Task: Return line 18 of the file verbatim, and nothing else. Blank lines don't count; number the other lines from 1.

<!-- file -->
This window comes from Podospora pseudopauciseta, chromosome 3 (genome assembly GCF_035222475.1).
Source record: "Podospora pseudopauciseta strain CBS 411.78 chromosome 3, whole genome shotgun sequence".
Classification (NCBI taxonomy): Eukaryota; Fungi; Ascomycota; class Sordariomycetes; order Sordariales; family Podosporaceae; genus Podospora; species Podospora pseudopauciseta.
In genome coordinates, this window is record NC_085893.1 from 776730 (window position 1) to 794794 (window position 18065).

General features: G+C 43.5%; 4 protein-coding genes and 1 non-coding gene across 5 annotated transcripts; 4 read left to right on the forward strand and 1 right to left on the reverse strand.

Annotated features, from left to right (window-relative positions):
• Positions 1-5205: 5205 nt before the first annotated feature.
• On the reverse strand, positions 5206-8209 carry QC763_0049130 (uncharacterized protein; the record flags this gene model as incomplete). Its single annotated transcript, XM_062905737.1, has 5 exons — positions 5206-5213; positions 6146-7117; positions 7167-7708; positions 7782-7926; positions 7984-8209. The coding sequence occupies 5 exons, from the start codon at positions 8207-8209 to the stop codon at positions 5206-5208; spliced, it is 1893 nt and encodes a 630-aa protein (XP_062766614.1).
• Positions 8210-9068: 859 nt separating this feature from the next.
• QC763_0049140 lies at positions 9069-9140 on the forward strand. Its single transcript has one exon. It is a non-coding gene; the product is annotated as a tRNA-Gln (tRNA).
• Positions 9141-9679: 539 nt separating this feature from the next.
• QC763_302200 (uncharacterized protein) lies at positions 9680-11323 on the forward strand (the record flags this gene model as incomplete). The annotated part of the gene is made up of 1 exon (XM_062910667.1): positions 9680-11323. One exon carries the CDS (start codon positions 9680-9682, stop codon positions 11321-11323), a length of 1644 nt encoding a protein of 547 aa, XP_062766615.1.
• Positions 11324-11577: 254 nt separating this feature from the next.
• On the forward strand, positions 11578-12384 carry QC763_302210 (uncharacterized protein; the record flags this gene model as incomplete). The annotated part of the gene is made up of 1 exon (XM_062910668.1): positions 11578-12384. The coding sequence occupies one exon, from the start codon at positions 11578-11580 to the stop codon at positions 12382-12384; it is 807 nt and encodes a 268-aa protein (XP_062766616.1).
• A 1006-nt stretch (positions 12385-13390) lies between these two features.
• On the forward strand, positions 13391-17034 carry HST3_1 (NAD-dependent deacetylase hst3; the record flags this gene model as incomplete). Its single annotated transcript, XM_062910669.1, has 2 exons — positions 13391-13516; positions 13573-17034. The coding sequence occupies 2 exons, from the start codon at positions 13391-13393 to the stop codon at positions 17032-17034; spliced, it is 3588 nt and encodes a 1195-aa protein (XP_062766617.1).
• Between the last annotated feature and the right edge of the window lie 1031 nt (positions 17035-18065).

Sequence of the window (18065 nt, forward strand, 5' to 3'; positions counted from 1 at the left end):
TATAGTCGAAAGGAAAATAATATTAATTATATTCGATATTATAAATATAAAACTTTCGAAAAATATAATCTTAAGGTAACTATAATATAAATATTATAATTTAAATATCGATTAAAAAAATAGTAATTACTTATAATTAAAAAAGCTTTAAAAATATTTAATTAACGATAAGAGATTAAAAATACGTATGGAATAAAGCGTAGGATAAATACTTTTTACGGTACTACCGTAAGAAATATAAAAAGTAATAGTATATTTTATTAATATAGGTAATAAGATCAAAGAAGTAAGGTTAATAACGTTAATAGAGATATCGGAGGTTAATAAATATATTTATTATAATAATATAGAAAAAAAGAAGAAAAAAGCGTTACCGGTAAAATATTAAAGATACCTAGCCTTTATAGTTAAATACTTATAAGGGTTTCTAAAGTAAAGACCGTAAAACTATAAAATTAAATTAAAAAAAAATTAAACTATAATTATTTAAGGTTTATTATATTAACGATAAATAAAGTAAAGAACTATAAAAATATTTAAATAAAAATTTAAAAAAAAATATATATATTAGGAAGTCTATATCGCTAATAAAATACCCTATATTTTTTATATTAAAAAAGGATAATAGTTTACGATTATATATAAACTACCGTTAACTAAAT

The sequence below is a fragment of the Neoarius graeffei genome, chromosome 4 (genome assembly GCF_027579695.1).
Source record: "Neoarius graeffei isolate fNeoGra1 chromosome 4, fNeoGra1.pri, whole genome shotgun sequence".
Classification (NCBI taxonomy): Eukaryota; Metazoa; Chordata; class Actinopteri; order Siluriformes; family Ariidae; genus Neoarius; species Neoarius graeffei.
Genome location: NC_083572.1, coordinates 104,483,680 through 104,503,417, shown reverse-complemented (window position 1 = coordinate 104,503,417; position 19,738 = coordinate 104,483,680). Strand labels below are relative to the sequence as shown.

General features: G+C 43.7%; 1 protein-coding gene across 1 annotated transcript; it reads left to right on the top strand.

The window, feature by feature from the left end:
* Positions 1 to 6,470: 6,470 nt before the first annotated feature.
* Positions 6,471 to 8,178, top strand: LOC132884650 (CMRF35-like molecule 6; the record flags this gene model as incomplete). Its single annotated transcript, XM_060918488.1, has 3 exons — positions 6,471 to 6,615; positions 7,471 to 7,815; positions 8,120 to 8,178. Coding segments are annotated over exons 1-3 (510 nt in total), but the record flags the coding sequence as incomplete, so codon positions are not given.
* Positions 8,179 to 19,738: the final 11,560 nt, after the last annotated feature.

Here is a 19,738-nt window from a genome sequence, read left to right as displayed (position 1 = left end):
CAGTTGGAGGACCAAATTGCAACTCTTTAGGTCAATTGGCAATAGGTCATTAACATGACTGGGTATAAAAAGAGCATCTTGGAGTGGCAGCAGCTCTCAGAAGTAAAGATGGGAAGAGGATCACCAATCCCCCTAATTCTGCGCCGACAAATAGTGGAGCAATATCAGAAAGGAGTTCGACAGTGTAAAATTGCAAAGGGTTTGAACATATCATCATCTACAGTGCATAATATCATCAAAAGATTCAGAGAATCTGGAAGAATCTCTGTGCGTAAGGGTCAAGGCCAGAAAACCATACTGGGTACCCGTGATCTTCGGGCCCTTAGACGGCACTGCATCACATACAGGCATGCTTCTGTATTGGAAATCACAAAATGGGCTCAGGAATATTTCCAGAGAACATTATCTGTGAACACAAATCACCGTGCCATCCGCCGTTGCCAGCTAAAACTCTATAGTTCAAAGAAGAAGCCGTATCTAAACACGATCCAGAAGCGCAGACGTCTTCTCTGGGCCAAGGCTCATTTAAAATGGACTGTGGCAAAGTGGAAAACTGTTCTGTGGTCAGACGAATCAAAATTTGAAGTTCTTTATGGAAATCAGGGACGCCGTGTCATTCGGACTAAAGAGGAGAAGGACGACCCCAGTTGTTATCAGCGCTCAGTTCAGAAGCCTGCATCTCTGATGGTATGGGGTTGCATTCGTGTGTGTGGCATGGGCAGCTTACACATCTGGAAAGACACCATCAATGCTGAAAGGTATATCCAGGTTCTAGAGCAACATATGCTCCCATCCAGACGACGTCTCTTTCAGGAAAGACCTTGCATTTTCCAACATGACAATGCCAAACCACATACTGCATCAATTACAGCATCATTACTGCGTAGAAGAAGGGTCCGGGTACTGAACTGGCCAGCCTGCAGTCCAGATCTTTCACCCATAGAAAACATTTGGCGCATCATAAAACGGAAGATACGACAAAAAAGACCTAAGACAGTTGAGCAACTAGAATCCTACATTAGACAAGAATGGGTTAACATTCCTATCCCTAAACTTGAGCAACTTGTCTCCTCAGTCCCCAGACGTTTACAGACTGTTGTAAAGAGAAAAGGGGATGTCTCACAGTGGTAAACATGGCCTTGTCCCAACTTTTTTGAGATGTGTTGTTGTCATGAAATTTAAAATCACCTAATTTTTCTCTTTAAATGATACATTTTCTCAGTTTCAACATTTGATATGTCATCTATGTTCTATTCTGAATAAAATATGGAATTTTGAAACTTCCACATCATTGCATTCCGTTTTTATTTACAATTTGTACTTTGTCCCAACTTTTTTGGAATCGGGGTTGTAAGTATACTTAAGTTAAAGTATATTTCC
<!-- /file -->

Sequence of the window (18065 nt, forward strand, 5' to 3'; positions counted from 1 at the left end):